The main purpose of writing a persuasive essay is, like the name suggests it, to convince the audience of a certain point. This type of academic writing task is also known as argumentative essay — it is expected that you use sufficient arguments to defend your position.
But what is persuasive essay writing exactly? How to nail it by making your reader take your side of the argument? How to write a persuasive essay and how to end it? What are the secrets of making your opponent believe you and winning the argument? Read on to discover some useful tips, hints, and tactics.
Let us start with some steps you should follow when writing an argumentative essay.
How to Write Argumentative Essay: Steps
Step 1: Preparation
- Choose a topic. It should be contradictory enough, with more than one point of view possible. Moreover, the author is supposed to select the topic that is dear to their heart to enjoy the process of writing later. Ensure that your topic is something specific. For example, the topics “Does Facebook Cause Isolation and How?” or “Are Security Cameras Invading Our Privacy?” are a great choice for those who are searching for something that’s not super broad. Remember, in case your stance on the issue can be easily boiled down to a simple “no/yes”, then, you won’t have too much talk on the topic. So, it’s better to choose a specific statement to disclose.
- Choose the side you are on. Now, your task is to choose your perspective and convince the reader of its legitimacy and logical supremacy as compared to other points of view. For instance, if your topic sounds like “Should Citizens Be Provided with the Right to Keep Exotic Pets?” you have to decide whether it’s their right to keep such animals at home or such pets create a serious danger to other individuals (let alone, keeping such pets is harmful to the animals!). Make certain that you can defend your position. In case you find it hard to consider any solid defenses against the opponent’s counter arguments, maybe it’s the right moment to re-think the topic you’ve picked.
- Pick an argument to appeal to human emotions. Thus, you will give your audience a chance to connect with what you’re saying. The reality is that people argue rationally quite rarely, which means that making them dive emotionally into your viewpoint is the amazing way to change their mind. Without a doubt, you’ll have to provide rational arguments in your argumentative essay, but things will be tough in case you introduce the topic that never arouses any feelings.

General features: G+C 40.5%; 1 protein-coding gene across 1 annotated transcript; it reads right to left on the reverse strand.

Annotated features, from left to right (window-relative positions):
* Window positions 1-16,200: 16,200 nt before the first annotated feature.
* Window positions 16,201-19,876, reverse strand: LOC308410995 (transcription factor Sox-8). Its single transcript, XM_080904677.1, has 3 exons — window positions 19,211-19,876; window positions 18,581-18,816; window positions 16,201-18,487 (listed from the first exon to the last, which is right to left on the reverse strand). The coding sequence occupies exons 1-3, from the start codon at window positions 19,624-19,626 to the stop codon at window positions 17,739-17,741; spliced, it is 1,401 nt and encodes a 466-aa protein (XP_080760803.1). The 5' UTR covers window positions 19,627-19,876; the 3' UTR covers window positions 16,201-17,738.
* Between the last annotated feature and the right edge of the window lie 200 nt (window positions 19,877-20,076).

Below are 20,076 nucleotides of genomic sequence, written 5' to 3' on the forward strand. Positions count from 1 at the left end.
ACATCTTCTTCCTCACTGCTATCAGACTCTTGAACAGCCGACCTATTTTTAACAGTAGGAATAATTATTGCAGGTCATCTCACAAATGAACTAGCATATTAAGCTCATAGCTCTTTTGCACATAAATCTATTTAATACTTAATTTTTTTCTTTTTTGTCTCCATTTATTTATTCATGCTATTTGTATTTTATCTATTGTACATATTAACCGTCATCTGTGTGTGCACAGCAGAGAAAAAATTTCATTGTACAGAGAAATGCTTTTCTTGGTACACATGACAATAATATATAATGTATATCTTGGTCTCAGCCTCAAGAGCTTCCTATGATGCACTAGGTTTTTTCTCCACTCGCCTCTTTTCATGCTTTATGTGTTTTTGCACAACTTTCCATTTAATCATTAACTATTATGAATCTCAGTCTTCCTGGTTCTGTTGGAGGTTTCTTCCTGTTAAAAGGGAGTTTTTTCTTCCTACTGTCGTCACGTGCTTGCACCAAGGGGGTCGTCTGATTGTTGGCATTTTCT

- Picture your audience. Which side of the argument are they on? What do you presume, will they agree or disagree with your perspective, or will they be indifferent or indecisive? You will need this information to understand how strong your evidence should be.
- Do a thorough research. Find robust evidence that supports your position. It might be facts, logical arguments, or statements from experts. Sometimes, inserting fragments of your personal experience can be helpful.
- Think about the objections your reader might raise. When elaborating a persuasive essay, you should try to overrule them with stronger evidence. Anticipate their counter-arguments and rebut them in advance.
- Organize your evidence. You should order it in the most persuasive way, usually by presenting the strongest arguments in the end, in order to rid your reader of any doubts.
These are some general steps; without them, you simply won’t write a persuasive essay. Still, if you want your paper to hit the bulls-eye and change the way your reader thinks, you need a few tactics. Below, we’ll share with you some tips on how to make argumentative essay most convincing.
Step 2: Structure Your Essay
Before you start working on your essay, you should consider drafting its structure first. If you are wondering how to write an argumentative essay outline, then it’s no different from any other essay outline. Just remember that the body paragraphs should correspond with your key arguments. For example, when you have a classic 5-paragraph essay, make sure that paragraphs 2, 3, and 4 dwell on an argument each. What’s more, consider tackling a possible counterargument in the third paragraph, in order to make your rationale more convincing.
You must be aware of not just your side of the argument, but also the one of your opponent. Acknowledgment of the opposing views is called concession. It allows you to win your argument more gracefully by first discovering the common ground with the opponent. Find out what kind of evidence they might use, what data they might operate, or what information they might appeal to. Then refute those with even stronger arguments. You might even mention the actual counter-arguments before confusing them.
Step 3: Write the Introduction
Importantly, you should think about how to write argumentative essay introduction and make it effective. We advise you to start your opening paragraph with a hook, an attention-grabber for your reader. You can insert a quote here, introduce a curious fact or draw some stats, or construct a vivid situation. Your hook is the very first sentence that can help you convince your audience. As long as it draws your reader in, you’ve done your job! For instance, feel free to start your persuasive essay on the necessity of entering college like this: “There are individuals, who have never been to college and are doing better than those with a degree.” This simple statement tells nothing special at all. However, it encourages your readers to keep on reading in order to find out why things are like that.
Do you feel like you can’t come up with a hook at the moment? Proceed to the next writing steps! You can always come back to this part later even after you’ve accomplished your project.
Then, it’s time for a thesis statement. In this sentence—the most important part of your essay — you should:
- introduce the topic;
- present your point of view;
- tell your readers how you are going to do that (e.g., by providing some factual evidence).